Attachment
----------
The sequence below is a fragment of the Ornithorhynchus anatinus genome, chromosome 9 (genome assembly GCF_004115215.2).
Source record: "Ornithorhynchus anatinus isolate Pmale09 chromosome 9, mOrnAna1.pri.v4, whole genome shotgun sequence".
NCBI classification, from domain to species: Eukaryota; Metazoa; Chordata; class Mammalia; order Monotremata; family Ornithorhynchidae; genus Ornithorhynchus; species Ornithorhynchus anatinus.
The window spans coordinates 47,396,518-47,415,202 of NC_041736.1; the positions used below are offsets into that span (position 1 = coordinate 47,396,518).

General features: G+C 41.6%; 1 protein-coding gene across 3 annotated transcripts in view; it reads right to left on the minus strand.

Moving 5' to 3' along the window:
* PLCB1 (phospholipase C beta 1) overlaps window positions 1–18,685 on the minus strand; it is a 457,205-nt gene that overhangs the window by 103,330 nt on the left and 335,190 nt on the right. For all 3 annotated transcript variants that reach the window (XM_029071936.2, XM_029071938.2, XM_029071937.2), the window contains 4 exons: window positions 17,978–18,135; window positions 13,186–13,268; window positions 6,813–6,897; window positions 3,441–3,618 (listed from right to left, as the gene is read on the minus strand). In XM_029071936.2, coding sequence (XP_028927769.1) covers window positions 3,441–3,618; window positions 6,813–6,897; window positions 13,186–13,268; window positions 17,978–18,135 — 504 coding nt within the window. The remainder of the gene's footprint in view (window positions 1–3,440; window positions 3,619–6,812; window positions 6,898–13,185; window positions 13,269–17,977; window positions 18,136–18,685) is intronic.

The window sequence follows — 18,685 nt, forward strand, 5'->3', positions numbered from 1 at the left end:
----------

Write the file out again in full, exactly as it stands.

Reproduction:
The sequence below is a fragment of the Ornithorhynchus anatinus genome, chromosome 9 (genome assembly GCF_004115215.2).
Source record: "Ornithorhynchus anatinus isolate Pmale09 chromosome 9, mOrnAna1.pri.v4, whole genome shotgun sequence".
NCBI classification, from domain to species: Eukaryota; Metazoa; Chordata; class Mammalia; order Monotremata; family Ornithorhynchidae; genus Ornithorhynchus; species Ornithorhynchus anatinus.
The window spans coordinates 47,396,518-47,415,202 of NC_041736.1; the positions used below are offsets into that span (position 1 = coordinate 47,396,518).

General features: G+C 41.6%; 1 protein-coding gene across 3 annotated transcripts in view; it reads right to left on the minus strand.

Moving 5' to 3' along the window:
* PLCB1 (phospholipase C beta 1) overlaps window positions 1–18,685 on the minus strand; it is a 457,205-nt gene that overhangs the window by 103,330 nt on the left and 335,190 nt on the right. For all 3 annotated transcript variants that reach the window (XM_029071936.2, XM_029071938.2, XM_029071937.2), the window contains 4 exons: window positions 17,978–18,135; window positions 13,186–13,268; window positions 6,813–6,897; window positions 3,441–3,618 (listed from right to left, as the gene is read on the minus strand). In XM_029071936.2, coding sequence (XP_028927769.1) covers window positions 3,441–3,618; window positions 6,813–6,897; window positions 13,186–13,268; window positions 17,978–18,135 — 504 coding nt within the window. The remainder of the gene's footprint in view (window positions 1–3,440; window positions 3,619–6,812; window positions 6,898–13,185; window positions 13,269–17,977; window positions 18,136–18,685) is intronic.

The window sequence follows — 18,685 nt, forward strand, 5'->3', positions numbered from 1 at the left end: